All of which is less interesting to talk about, maybe, than the twist I've buried here in the middle of the review. And Just Like That begins with Carrie and Mr. Big (Chris Noth) happily settled. They have a getaway in the Hamptons and an extra why-not apartment: that DINK life! Then Peloton kills Mr. Big. I know, we're not supposed to blame the beloved home-cycle cult for the death of Sex and the City's first man. But this new series only exists because Peloton kills Mr. Big.

That death is sad for a lot of reasons, not least because ever-naughty Noth is fantastic in a few scenes of domestic bliss. His heart attack also makes And Just Like That variously moving and confounding. The second episode focuses on Carrie's grief — a sorrow that's more palpable given the prominence of the late Willie Garson as her forever pal Stanford. Watching Garson walk around somebody else's funeral is one of those unfakeable moments of TV revival art: time's passage caught on screen.

And then awkwardness reasserts itself. Miranda's first interaction with Nya is a face-slapping moment of white stupidity — and then Miranda rescues her professor from, like, a TikTok attack, and all is forgiven. Episode 3 gives Che an extended stand-up comedy sequence about how TV fails in its representation of nonbinary characters by backgrounding them — but on a narrative level, that set piece entirely exists to bestow emotional catharsis unto the lead characters. Charlotte rescues herself from the whoops-I-thought-you-were-somebody-else incident by name-checking Gordon Parks, Deborah Roberts, and Barkley Hendricks. I couldn't help but wonder: Is And Just Like That challenging its characters' perceived faults, or is it congratulating them (and, by extension, the makers of the show) for being so gloriously willing to learn? Did we need to see Charlotte artsplain Black painters to a room full of Black people?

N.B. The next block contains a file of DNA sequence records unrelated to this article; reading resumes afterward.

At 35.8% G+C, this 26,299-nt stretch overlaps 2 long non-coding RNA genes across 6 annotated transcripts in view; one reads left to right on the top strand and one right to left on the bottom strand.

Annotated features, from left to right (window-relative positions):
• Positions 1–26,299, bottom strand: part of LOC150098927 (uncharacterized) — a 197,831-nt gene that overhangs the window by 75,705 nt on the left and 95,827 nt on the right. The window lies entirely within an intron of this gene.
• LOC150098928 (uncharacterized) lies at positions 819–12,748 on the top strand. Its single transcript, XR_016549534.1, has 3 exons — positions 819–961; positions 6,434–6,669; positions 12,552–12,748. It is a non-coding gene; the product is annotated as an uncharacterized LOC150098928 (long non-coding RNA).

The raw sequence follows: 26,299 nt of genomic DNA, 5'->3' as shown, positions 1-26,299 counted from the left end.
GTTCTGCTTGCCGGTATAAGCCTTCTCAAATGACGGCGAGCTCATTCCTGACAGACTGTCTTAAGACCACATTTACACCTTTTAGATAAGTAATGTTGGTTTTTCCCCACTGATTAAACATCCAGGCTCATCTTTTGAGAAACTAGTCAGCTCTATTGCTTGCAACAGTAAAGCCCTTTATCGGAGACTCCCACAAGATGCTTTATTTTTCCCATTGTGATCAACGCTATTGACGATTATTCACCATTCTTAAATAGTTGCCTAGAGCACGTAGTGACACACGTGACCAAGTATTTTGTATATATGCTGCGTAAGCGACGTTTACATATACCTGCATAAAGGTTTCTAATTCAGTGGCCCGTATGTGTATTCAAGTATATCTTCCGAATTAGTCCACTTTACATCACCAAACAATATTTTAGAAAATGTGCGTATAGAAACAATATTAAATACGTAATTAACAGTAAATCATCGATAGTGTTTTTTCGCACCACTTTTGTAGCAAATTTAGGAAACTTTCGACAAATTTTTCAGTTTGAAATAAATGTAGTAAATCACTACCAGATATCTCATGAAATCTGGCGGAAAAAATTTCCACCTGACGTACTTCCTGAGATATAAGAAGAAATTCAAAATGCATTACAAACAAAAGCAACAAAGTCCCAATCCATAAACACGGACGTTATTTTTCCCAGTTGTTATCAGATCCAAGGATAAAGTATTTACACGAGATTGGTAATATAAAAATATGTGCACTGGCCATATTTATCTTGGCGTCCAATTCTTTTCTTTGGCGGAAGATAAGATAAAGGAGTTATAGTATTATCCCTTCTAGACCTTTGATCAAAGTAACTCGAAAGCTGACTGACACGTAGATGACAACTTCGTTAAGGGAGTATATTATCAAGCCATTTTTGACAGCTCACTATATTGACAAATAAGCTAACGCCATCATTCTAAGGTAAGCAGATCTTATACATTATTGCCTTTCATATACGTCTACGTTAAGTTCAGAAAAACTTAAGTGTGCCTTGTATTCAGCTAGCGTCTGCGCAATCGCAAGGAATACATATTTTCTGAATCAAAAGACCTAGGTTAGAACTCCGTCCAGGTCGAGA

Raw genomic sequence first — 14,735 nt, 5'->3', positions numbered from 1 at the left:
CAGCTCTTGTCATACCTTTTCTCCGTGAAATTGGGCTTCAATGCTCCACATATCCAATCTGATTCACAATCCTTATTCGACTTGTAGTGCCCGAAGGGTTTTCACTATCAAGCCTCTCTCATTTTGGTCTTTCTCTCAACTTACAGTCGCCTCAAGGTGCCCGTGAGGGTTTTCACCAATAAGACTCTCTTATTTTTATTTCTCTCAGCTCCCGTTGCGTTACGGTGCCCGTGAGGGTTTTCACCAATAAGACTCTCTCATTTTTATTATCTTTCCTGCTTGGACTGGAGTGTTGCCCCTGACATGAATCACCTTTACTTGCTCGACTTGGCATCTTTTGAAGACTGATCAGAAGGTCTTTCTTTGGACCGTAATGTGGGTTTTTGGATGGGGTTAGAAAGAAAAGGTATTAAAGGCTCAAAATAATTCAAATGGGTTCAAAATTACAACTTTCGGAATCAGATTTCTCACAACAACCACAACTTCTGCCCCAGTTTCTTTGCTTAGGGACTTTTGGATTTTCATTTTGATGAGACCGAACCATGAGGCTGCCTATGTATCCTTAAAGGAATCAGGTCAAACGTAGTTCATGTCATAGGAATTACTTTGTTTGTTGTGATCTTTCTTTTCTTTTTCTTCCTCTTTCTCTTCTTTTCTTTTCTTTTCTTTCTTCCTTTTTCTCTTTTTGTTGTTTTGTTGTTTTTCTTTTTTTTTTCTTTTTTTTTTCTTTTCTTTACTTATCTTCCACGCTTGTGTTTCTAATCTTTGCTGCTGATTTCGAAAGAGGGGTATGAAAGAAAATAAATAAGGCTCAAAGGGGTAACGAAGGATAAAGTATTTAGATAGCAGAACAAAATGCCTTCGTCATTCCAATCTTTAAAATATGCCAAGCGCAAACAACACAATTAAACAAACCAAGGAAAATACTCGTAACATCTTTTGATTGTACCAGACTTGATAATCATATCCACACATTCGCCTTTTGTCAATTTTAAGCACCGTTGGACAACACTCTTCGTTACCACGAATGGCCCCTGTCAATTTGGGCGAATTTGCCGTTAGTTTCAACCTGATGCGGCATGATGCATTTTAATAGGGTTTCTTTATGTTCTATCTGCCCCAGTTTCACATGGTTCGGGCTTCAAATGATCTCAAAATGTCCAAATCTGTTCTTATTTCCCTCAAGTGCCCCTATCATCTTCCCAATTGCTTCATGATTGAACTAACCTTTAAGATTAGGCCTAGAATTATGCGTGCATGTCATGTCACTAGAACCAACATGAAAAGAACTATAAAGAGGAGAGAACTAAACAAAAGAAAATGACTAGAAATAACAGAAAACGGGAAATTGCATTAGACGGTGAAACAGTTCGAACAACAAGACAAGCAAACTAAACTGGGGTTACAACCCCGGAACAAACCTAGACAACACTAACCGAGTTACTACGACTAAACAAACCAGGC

"I think I was just so worried about saying the wrong thing in this climate that I said all the wrong things," Miranda confides to Carrie. Am I part of the problem now, calling out a sitcom so desperate to avoid being called out? I wish the jokes were better ("I started back in the day with OKCupid, which was not okay, it was like Are You F---ing With Me Cupid?!") and the once-savvy Manhattan observations feel tourist-y (like did you know a lot of New Yorkers have dogs?) Still, there's a lightness here that improves from the movies' general thud. Miranda and Steve (David Eigenberg) are in an old-married groove that might be a slump, every night built around their streaming service and their dessert ritual. Nixon remains an invigorating performer, even if I don't always recognize sharp-edged Miranda in the revival's wannabe ally. Charlotte has convincingly aged from a New Yorker cartoon of a socialite into a New Yorker cartoon of a mom. I've seen four episodes, and the fourth one strains less to include the new supporting cast; people stop talking about ISSUES and start talking about their issues.

Parker has to spend these early episodes in mourning, which is both logical and exasperating. But the road ahead looks intriguing, with old habits rediscovered alongside new beginnings. An image I didn't realize I needed to see in 2021: Carrie Bradshaw, cigarette in hand, the city that once was hers passing by outside her window. And Just Like That tries too hard to bring its cultural brand into a new era, but it reclaims a core humanity lacking in the previous franchise extensions. It won't kill you, unlike Peloton. Grade: B-

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And Just Like That (TV series)

The story of Sex and the City continues as Carrie, Charlotte, and Miranda navigate life, love, and friendship in their 50s.

  • TV Show